Walking in the winter offers you a refreshing change of pace. The invigorating cold air can clear your mind and reduce stress, which can be helpful for weight loss.
Getting outside during daylight hours also increases levels of serotonin, a hormone that helps calm cravings. Even if you have to walk slower because of the weather, you may be burning more calories. And trudging through snow or walking into the wind takes more energy.
Richland Public Health encourages healthy exercise but remember that winter weather requires some special preparation.
Keep these tips in mind:
- Allow at least 10 minutes to warm up. When it’s cold, your heart and muscles need more time to get ready.
- Wear a scarf or mask loosely over your nose and mouth to prevent the sting of icy cold air when you inhale. This is especially important if you have asthma or heart problems.
- Choose shoes with lugged soles for traction, and buy an inexpensive pair of ski or walking poles to help keep your balance. (The poles will also help you burn extra calories because your upper body is getting a workout too.)
- Take your workout indoors if you’d be risking frostbite (temperatures around -10 degrees F, including any windchill), if it’s icy, or if you’d encounter dangerous traffic.
When you step outside, you should feel slightly chilled but not cold. During your workout, you want to feel warm, not hot and sweaty. That means you need to dress in layers so that you can take them off or put more on as needed. Here are the basics of layering:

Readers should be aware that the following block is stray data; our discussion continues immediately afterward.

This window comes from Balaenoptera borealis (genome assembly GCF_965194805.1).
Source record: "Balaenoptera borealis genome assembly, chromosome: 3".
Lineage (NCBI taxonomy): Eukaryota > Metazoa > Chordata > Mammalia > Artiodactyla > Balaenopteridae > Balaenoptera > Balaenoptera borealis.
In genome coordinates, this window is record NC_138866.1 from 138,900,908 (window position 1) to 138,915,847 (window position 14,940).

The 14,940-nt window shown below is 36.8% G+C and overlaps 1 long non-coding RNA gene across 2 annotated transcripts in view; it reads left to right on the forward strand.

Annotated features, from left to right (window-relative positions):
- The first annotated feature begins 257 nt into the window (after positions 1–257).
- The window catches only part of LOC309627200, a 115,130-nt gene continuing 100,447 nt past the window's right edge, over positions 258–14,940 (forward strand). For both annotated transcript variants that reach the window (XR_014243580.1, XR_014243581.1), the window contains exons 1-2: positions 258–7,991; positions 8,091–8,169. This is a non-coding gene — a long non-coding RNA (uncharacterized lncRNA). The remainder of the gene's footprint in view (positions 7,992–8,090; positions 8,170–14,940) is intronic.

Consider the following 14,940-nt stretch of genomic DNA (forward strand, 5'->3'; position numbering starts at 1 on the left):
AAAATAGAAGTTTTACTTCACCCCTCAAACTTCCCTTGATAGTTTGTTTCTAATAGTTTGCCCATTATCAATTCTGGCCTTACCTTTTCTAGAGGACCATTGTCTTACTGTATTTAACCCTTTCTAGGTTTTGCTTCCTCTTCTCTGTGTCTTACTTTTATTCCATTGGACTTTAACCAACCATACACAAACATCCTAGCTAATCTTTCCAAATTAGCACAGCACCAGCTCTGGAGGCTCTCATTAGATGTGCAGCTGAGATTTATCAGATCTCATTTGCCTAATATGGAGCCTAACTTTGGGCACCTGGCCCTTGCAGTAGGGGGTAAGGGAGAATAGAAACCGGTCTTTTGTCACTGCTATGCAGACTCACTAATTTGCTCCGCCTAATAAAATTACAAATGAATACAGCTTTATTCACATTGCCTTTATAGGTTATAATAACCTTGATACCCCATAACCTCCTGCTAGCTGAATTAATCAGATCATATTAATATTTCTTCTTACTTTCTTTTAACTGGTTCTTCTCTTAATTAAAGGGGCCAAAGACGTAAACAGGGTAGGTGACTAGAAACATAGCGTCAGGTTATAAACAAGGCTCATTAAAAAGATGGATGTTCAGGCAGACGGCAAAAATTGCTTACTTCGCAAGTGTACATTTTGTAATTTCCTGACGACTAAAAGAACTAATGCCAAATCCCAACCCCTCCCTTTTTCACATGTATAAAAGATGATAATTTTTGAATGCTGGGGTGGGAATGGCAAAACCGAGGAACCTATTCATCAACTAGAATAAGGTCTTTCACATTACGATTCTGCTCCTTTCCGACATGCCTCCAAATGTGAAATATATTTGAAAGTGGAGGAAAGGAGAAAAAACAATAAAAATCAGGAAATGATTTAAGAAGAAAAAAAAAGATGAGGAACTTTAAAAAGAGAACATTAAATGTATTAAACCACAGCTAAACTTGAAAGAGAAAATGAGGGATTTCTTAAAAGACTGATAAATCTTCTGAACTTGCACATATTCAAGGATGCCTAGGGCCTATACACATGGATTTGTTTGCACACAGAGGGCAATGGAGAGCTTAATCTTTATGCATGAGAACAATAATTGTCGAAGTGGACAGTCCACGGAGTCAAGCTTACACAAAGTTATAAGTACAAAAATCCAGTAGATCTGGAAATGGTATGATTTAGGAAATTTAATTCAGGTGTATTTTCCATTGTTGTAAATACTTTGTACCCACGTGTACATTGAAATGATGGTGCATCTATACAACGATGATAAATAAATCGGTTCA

- An inner layer made of synthetic fabric to wick sweat away so you stay dry
- A middle, or insulating, layer (or two) of light-weight fleece fabric to keep you warm
- An outer layer of waterproof, breathable fabric such as Gore-Tex to buffer you from the elements and let sweat escape
- Don’t forget a hat, gloves, and sunscreen!
Remember to watch for traffic if you go outdoors. Here’s some tips for winter walking:
- If the sidewalks and walkways are impassable and you have to walk in the street, walk against traffic and as close to the curb as you can.
- Consider wearing a brightly-colored scarf or hat, or reflective gear, especially if you have to walk in the street.
- Because of road conditions, motorists may not be able to stop at traffic signals or slow down for pedestrians. Before you step off the curb into the street, make sure that any approaching vehicles have come to a complete stop.
- Bending your knees a little, and taking slower steps can greatly reduce your chances of falling.
Sources: Prevention Magazine and Ohio Department of Public Safety
Exercise, Richland Public Health, Winter